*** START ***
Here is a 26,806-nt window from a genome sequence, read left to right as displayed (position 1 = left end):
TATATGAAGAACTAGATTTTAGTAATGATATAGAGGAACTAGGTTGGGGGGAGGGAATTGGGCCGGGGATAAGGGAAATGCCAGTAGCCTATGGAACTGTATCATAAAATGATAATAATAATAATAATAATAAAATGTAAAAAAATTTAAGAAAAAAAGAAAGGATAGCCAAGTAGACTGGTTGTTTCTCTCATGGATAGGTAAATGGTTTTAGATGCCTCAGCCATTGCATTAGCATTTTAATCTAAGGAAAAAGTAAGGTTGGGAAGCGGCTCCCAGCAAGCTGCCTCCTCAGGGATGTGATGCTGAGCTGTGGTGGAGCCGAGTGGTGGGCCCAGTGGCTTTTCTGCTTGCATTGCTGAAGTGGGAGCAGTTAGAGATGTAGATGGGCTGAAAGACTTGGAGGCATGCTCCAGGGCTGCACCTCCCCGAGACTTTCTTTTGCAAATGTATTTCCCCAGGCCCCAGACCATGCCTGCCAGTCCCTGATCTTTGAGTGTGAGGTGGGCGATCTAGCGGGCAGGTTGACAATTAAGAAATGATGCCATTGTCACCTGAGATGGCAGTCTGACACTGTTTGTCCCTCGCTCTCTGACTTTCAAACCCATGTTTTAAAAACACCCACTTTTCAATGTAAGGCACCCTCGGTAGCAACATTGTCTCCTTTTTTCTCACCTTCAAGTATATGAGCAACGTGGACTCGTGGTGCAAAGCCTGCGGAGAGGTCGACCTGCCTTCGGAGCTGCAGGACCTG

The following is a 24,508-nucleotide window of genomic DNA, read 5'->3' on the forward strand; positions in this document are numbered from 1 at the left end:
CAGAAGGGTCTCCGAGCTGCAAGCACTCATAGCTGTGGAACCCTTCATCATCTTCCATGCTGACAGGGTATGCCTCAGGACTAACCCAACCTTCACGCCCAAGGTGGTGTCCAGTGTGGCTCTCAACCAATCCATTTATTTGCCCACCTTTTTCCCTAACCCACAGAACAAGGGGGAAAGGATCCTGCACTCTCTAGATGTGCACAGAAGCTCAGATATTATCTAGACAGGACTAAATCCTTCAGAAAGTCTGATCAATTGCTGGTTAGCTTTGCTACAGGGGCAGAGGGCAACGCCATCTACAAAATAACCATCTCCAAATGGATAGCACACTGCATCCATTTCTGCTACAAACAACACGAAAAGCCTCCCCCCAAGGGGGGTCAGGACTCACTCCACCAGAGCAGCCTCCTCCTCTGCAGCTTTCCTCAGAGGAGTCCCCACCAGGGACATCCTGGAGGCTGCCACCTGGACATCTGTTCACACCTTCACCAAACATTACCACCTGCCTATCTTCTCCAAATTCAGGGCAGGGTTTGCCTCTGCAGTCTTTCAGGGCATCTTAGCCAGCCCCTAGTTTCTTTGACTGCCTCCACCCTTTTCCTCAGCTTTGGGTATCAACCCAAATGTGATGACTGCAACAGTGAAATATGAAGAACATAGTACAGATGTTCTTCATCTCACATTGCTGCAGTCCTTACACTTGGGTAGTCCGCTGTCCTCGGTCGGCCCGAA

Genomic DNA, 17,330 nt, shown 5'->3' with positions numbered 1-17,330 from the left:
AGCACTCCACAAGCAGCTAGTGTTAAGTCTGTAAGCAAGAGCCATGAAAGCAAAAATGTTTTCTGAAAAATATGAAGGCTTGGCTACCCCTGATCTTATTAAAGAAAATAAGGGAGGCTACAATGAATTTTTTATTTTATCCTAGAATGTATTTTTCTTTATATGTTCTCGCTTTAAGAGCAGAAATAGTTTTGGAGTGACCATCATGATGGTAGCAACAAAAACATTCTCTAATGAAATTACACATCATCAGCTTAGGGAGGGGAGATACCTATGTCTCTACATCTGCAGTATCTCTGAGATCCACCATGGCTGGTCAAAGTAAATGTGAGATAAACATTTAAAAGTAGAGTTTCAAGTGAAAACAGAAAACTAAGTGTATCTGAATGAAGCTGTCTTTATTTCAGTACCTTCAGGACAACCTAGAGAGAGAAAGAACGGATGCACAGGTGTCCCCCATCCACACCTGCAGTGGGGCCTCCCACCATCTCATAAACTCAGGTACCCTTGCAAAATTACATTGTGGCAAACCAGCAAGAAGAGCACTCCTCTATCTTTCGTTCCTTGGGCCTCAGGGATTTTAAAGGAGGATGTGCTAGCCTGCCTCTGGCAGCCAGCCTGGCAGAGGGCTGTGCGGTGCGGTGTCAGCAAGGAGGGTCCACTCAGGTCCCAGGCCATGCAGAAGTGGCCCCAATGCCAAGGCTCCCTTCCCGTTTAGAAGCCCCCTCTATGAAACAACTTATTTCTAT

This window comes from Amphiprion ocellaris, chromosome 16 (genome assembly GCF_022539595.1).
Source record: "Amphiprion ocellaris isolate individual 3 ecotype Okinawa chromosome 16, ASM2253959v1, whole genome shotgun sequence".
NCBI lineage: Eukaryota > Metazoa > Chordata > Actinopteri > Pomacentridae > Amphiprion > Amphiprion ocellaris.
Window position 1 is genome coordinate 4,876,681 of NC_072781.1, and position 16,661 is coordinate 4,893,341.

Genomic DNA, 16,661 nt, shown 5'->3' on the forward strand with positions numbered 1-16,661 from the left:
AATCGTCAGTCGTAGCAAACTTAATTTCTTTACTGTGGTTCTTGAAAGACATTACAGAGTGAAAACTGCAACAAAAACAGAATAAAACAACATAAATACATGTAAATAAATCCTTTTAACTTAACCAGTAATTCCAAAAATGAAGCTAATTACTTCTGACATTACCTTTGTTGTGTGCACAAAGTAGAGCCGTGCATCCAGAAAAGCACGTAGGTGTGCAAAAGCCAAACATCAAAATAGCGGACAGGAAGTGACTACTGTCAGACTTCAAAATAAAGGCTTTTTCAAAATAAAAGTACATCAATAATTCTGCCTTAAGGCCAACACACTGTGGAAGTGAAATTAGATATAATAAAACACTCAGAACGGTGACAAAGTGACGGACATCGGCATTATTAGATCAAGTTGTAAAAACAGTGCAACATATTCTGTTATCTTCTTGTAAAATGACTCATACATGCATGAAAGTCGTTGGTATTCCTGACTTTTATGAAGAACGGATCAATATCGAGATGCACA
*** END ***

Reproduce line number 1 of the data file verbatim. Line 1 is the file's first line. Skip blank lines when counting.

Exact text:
Here is a 26,806-nt window from a genome sequence, read left to right as displayed (position 1 = left end):